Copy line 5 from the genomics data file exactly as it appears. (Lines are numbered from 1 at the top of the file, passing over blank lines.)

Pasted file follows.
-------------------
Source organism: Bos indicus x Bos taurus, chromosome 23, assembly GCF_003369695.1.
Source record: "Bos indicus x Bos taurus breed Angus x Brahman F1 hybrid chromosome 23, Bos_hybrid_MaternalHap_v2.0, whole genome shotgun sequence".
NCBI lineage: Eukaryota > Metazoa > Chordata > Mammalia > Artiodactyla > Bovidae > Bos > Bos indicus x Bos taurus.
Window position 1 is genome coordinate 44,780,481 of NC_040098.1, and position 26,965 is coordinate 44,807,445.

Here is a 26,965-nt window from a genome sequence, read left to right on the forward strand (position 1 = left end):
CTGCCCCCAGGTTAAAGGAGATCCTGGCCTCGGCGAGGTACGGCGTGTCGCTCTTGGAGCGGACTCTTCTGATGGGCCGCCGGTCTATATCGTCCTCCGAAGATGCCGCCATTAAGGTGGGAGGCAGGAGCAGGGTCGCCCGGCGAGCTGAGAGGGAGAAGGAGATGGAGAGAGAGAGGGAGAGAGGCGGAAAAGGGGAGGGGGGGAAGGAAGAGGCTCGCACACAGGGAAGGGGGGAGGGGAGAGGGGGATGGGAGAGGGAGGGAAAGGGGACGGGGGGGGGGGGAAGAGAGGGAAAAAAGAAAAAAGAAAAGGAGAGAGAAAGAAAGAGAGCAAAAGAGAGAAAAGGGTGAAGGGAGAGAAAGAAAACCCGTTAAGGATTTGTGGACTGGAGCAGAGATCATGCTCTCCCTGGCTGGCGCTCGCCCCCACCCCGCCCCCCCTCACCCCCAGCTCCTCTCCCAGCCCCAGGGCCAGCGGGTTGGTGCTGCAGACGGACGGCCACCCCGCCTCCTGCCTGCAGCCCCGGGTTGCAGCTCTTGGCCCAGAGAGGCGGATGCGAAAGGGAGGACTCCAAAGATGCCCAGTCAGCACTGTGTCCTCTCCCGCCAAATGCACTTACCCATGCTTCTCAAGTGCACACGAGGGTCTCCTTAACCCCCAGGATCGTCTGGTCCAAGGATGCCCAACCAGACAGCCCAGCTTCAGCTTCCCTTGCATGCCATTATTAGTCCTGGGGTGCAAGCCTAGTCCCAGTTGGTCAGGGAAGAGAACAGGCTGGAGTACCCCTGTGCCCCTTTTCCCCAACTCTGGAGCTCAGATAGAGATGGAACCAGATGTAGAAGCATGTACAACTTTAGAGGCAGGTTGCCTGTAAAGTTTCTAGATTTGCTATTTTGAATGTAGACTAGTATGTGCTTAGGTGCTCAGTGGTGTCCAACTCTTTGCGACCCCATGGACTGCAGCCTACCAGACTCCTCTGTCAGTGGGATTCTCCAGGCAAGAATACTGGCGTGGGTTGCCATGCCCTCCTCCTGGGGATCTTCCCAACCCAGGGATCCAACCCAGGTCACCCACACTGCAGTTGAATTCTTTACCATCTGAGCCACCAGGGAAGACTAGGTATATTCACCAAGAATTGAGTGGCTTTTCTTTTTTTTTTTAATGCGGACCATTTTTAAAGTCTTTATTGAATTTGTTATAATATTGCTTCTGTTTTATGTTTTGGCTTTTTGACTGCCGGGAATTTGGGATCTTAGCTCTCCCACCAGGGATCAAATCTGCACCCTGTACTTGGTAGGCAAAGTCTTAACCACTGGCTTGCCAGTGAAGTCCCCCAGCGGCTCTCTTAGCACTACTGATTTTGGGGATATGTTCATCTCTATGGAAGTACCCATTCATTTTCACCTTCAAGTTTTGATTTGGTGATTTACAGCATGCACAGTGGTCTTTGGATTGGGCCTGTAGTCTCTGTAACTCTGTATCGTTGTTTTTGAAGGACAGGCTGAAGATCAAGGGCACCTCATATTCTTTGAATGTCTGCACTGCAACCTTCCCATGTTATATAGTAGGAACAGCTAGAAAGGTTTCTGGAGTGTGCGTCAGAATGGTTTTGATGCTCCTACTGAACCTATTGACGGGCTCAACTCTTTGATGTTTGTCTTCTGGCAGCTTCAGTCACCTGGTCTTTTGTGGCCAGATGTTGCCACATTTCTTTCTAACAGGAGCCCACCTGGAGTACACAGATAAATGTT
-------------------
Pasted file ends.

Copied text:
Here is a 26,965-nt window from a genome sequence, read left to right on the forward strand (position 1 = left end):